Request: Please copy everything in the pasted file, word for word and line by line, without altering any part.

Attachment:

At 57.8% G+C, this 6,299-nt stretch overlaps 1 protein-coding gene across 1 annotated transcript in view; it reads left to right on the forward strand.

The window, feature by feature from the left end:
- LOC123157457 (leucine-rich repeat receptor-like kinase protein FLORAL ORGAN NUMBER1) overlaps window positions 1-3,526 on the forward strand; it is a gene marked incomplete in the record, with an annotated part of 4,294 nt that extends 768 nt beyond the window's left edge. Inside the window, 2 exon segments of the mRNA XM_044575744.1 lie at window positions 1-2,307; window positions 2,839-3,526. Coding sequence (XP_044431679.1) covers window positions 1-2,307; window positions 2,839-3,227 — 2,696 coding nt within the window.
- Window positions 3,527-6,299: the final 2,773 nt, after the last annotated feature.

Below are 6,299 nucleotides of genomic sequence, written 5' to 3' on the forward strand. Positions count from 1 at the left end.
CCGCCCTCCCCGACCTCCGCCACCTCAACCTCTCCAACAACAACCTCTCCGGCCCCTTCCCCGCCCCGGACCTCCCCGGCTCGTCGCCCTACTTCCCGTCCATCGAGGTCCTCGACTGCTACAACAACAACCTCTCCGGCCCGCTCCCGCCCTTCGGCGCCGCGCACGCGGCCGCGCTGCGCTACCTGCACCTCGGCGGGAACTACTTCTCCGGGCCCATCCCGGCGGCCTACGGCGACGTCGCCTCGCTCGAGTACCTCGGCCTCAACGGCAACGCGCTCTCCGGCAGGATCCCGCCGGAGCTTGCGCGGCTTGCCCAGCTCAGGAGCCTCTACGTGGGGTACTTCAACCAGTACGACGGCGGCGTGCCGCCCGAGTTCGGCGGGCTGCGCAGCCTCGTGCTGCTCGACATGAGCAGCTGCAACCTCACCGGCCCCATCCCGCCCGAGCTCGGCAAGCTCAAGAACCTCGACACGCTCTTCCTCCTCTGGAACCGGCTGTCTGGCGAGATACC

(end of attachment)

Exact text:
At 57.8% G+C, this 6,299-nt stretch overlaps 1 protein-coding gene across 1 annotated transcript in view; it reads left to right on the forward strand.

The window, feature by feature from the left end:
- LOC123157457 (leucine-rich repeat receptor-like kinase protein FLORAL ORGAN NUMBER1) overlaps window positions 1-3,526 on the forward strand; it is a gene marked incomplete in the record, with an annotated part of 4,294 nt that extends 768 nt beyond the window's left edge. Inside the window, 2 exon segments of the mRNA XM_044575744.1 lie at window positions 1-2,307; window positions 2,839-3,526. Coding sequence (XP_044431679.1) covers window positions 1-2,307; window positions 2,839-3,227 — 2,696 coding nt within the window.
- Window positions 3,527-6,299: the final 2,773 nt, after the last annotated feature.

Below are 6,299 nucleotides of genomic sequence, written 5' to 3' on the forward strand. Positions count from 1 at the left end.
CCGCCCTCCCCGACCTCCGCCACCTCAACCTCTCCAACAACAACCTCTCCGGCCCCTTCCCCGCCCCGGACCTCCCCGGCTCGTCGCCCTACTTCCCGTCCATCGAGGTCCTCGACTGCTACAACAACAACCTCTCCGGCCCGCTCCCGCCCTTCGGCGCCGCGCACGCGGCCGCGCTGCGCTACCTGCACCTCGGCGGGAACTACTTCTCCGGGCCCATCCCGGCGGCCTACGGCGACGTCGCCTCGCTCGAGTACCTCGGCCTCAACGGCAACGCGCTCTCCGGCAGGATCCCGCCGGAGCTTGCGCGGCTTGCCCAGCTCAGGAGCCTCTACGTGGGGTACTTCAACCAGTACGACGGCGGCGTGCCGCCCGAGTTCGGCGGGCTGCGCAGCCTCGTGCTGCTCGACATGAGCAGCTGCAACCTCACCGGCCCCATCCCGCCCGAGCTCGGCAAGCTCAAGAACCTCGACACGCTCTTCCTCCTCTGGAACCGGCTGTCTGGCGAGATACC